A tale of dancing, deception and deadly passion.
Veteran hit man John J. Anderson (Robert Duvall, Tender Mercies, The Apostle) is getting tired of the life. He wants nothing more than to retire and settle down with Maggie (Kathy Baker, Cold Mountain) and her adorable daughter Jenny (Katherine Michaux Miller). But his boss Frankie (Frank Gio, Analyze That) lures John into taking one more assignment: fly to Buenos Aires, kill a despised general, and be back in three days, just in time for Jenny's birthday.
After arriving in Argentina, John is informed by Miguel (Rubén Blades, Crossover Dreams, Q&A) that the job will take considerably more than three days—three weeks, in fact. Angry and bored, John wanders around and discovers a tango club featuring a mesmerizing new form of the dance. He convinces Manuela (Luciana Pedraza) to give him lessons. As time passes, a series of events develops that will change John's life forever.
Assassination Tango is the third film written and directed by Robert Duvall, one of our finest actors. His previous two films, Angelo My Love (1983) and The Apostle (1997), were deeply personal masterpieces that were actually daring for their respective times. Both films revealed a director of tremendous gifts; someone who knew how to tell a coherent, well-thought-out story crammed with great performances. Duvall's newest film is not as solid as his previous outings, but it is still a great film, brimming with life and passion not often found in many Hollywood films.
Duvall's story seems simple enough: a hit man going for one last job and falling in love. But Duvall is not interested in typical, predictable filmmaking. His film features an assassination and a tango, but it is not a dumb, by-the-numbers actioner. The love John Anderson experiences is not physical or emotional love for another woman, but for the dance itself. And while the assassination forms a crucial part of the story, Duvall doesn't wallow in it, allowing events to take their time and develop naturally. Assassination Tango is more of a tone poem than a straightforward story—and herein lies its weakness. While that approach worked with Duvall's two previous directorial efforts, those films aspired to a much smaller scale. Working here with a wider scope, Duvall's picture feels incomplete toward the end.
Like fellow actor-turned-director Clint Eastwood, Duvall knows how to elicit great performances from his cast. His own work as Anderson is his usual strong performance; he always puts the same energy and will into each role, no matter whether large or small. The casting of Duvall's real-life girlfriend Pedraza will no doubt stir cries of nepotism, but it's a gamble that pays off. She gives a commanding, charismatic performance that shows no signs of a first-timer in front of the camera. She speaks mainly English, with great clarity, but also uses Spanish as a nice touch of authenticity. The always-reliable Kathy Baker and Rubén Blades do their usual good work in supporting parts, and Duvall continues his penchant for casting unknowns in important roles.
MGM presents the film in its original 1.85:1 anamorphic widescreen format. The transfer looks good, although some grain and edge enhancement prevent it from soaring, as a 2003 release should. It's still quite pleasing to the eye, however. Bold, rich colors and good cinematography come across well enough to earn a pass, despite the negatives.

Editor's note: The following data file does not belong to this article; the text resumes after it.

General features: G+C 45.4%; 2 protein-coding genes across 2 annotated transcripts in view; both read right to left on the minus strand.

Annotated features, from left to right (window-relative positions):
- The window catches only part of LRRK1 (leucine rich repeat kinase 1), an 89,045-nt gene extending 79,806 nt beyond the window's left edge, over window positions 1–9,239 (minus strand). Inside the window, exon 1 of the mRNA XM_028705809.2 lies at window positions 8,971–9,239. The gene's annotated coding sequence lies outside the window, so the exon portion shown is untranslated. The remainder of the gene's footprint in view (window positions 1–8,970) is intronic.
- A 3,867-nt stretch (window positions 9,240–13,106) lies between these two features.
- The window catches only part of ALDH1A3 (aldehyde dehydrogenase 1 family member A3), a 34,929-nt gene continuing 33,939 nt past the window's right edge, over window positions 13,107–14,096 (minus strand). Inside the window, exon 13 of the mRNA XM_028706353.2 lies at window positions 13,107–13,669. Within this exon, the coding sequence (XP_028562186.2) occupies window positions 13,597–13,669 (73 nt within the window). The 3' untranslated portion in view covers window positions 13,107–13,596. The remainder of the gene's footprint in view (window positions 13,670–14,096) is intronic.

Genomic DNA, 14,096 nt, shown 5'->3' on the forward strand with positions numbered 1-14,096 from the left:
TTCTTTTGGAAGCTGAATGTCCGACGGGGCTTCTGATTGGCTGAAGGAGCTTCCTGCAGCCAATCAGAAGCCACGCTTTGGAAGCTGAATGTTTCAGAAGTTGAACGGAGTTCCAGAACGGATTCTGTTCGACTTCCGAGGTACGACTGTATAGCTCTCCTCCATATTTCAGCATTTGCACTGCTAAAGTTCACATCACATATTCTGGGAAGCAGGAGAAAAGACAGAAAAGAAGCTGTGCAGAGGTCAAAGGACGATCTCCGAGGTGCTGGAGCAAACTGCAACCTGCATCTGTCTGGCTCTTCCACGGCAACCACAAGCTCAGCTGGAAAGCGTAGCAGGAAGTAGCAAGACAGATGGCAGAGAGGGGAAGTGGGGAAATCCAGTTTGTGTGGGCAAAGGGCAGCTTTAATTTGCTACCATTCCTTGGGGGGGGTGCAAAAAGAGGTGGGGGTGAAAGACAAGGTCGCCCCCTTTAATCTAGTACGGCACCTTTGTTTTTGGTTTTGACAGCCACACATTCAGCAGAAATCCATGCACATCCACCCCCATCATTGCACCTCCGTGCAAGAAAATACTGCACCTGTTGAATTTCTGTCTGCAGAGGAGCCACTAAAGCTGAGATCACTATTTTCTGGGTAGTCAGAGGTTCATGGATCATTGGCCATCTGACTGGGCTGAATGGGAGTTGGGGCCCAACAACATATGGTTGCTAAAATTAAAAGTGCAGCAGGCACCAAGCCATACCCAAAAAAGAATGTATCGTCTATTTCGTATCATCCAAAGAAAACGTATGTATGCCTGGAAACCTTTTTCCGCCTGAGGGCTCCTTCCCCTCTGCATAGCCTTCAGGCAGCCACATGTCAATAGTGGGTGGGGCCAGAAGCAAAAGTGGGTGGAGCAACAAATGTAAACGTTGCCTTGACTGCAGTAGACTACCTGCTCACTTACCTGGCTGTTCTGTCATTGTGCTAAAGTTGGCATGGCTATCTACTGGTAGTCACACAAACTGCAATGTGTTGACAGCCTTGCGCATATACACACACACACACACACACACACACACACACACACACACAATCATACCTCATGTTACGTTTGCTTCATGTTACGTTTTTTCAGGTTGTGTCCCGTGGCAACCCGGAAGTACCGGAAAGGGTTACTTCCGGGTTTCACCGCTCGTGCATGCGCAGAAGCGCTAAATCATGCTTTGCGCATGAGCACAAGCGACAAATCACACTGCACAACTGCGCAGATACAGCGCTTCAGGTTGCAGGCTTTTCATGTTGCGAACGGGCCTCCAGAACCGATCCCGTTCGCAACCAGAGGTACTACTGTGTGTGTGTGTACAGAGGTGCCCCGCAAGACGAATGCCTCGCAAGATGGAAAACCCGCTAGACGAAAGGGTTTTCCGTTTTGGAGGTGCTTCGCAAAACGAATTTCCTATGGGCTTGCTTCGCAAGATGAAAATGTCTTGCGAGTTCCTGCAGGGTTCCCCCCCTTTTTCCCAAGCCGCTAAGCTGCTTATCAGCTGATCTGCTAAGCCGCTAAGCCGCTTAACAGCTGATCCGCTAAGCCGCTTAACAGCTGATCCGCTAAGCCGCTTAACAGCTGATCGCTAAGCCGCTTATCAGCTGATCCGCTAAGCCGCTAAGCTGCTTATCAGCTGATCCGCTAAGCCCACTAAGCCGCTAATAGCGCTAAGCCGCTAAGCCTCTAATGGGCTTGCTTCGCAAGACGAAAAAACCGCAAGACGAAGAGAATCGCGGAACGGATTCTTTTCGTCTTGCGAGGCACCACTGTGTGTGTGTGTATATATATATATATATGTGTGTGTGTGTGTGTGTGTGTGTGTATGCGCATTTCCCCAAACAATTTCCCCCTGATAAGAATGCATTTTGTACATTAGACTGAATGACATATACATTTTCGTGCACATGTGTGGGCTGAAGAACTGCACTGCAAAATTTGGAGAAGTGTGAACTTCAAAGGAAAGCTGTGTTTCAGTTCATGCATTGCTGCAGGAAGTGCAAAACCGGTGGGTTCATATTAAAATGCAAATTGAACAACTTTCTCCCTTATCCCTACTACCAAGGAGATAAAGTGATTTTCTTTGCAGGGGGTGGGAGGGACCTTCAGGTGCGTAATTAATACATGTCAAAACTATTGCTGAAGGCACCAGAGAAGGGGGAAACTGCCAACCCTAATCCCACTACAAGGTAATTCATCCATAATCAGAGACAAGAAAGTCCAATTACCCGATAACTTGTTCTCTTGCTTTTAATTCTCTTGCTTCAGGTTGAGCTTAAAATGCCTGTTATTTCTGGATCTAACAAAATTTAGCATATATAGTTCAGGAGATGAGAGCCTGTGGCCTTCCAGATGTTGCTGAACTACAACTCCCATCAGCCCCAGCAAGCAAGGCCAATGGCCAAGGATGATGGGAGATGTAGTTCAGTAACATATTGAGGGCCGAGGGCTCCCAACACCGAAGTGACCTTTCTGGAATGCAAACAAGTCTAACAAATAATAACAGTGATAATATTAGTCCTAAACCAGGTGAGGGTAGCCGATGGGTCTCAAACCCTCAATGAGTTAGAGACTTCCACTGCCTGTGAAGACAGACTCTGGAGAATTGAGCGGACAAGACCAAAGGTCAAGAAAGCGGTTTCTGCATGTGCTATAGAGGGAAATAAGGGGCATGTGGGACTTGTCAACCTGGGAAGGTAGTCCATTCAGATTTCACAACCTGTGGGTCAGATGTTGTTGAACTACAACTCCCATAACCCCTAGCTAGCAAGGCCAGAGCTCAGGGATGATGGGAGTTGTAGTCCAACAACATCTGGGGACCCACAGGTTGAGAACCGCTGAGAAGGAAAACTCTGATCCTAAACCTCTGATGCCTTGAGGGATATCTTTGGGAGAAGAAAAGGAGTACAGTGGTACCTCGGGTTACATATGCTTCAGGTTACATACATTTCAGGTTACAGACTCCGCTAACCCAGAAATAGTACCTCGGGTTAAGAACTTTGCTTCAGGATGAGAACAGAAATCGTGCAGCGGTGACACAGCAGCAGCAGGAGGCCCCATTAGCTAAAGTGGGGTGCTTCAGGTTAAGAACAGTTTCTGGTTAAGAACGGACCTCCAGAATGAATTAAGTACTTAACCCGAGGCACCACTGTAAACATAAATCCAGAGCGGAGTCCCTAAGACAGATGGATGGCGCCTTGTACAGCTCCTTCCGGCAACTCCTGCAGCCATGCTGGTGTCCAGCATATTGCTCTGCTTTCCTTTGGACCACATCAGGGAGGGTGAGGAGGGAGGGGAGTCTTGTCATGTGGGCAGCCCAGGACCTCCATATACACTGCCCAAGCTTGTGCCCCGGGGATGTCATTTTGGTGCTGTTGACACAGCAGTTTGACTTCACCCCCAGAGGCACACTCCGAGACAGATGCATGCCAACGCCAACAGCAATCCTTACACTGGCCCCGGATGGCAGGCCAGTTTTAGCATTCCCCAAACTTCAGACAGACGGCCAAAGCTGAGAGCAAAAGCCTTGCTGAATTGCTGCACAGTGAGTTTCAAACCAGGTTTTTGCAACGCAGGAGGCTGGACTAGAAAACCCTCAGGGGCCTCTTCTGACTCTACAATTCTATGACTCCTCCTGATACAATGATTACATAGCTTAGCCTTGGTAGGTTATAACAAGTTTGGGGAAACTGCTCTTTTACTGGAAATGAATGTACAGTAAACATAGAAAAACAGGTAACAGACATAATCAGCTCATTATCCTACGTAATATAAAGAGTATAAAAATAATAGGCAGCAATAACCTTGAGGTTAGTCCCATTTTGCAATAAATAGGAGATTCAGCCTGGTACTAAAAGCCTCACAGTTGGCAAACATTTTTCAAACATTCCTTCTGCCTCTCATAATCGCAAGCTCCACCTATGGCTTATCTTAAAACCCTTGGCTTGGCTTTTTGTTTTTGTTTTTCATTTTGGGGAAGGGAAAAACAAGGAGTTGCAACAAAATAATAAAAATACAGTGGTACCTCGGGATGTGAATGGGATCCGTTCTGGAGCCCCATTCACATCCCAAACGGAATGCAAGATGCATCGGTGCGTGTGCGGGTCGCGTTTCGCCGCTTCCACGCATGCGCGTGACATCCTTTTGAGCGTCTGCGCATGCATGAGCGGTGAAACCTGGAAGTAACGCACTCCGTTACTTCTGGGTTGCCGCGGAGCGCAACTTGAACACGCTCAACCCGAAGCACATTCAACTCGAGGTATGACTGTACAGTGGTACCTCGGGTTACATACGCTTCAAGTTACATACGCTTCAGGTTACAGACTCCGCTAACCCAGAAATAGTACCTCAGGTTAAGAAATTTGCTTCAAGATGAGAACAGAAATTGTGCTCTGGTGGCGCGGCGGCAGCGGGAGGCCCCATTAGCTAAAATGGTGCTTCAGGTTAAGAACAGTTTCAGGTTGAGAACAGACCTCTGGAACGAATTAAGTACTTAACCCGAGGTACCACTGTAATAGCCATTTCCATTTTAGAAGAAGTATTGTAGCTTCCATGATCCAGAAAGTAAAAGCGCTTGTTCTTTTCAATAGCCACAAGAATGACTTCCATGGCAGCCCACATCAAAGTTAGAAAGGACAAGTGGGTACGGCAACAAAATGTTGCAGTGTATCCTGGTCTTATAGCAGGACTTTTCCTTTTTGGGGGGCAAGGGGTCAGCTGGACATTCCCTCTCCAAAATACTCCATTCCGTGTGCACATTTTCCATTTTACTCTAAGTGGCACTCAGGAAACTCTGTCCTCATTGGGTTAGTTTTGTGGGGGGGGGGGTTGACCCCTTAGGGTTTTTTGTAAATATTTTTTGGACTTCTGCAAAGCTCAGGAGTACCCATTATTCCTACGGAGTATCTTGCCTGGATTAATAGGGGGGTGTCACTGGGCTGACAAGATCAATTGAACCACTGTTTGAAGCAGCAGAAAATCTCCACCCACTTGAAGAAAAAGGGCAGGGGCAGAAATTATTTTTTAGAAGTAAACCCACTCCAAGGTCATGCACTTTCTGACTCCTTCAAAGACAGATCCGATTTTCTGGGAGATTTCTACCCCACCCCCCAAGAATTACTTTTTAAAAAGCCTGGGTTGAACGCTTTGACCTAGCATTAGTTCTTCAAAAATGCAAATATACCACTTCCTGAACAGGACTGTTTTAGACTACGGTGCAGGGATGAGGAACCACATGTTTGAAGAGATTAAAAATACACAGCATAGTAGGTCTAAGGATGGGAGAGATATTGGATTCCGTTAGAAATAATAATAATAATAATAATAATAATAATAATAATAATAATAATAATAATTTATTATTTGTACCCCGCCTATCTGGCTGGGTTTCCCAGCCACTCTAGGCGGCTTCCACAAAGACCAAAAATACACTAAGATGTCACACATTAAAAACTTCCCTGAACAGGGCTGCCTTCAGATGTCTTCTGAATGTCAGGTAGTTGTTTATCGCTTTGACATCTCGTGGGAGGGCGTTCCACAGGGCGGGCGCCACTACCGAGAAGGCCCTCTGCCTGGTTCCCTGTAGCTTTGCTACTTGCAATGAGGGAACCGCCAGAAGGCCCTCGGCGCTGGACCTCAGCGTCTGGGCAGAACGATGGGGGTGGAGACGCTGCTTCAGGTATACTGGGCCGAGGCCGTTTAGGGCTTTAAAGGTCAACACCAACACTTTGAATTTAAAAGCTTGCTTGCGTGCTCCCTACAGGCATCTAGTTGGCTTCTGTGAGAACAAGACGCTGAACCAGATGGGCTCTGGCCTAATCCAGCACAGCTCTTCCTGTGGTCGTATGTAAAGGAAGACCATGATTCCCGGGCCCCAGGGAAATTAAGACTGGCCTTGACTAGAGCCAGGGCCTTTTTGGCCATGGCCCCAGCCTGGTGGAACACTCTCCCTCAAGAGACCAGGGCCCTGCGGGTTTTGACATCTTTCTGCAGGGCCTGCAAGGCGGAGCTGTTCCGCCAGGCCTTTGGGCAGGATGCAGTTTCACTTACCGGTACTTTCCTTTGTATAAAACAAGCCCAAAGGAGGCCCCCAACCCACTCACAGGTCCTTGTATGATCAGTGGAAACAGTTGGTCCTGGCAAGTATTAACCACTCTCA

Audio is excellent. Dolby Digital 5.1 Surround stereo is the best way to experience the sound. The score is powerful and explosive, as it should be considering that rhythmic dance is an important aspect of the film's plot. Without music, the film would sink. All the dialogue is easy to make out and comprehend, which made me happy. Some audiophile purists will find doubtless something to nit-pick, but when it comes to sound I'm easy to please—and this mix pleased me very much.
Several extras are included here, all of which are welcome. The audio commentary track by Robert Duvall and Luciana Pedraza is well worth checking out at least once. Duvall discusses a wide range of topics related to the film, from the production to his directing style when dealing with actors. Pedraza is talkative and interesting to listen to.
Three deleted scenes, all presented in 1.85:1 anamorphic widescreen, follow the commentary. It's easy to see why Duvall deleted them from his final cut, since they would have stopped the film dead in its tracks. Duvall and Pedraza offer commentary for these scenes, and listening to their remarks is a must. The scenes themselves still retain the editing codes at the top and bottom of the screen and are of uneven quality.
The film's original ending, with optional commentary from Duvall and Pedraza, should have remained in the final cut. This alternate conclusion clarifies one important detail that is left unresolved in the current version. This sequence is in rough shape, looking dull and with lots of pixelation and ghosting.
A photo gallery would ordinarily be something to overlook, but do make the effort to sort through this one. It's one of the more interesting galleries to surface on a DVD to date.
Is Assassination Tango worth a purchase? Actually, I think so. Duvall's unique directorial style will simply demand repeat viewing, and the $24.95 retail price will not break any wallets. If you're not sold on the idea of a blind buy, then rent it. You will be satisfied with the film and disc.
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Scales of Justice
• Audio Commentary Featuring Writer/Director/Actor Robert Duvall and Actor Luciana Pedraza
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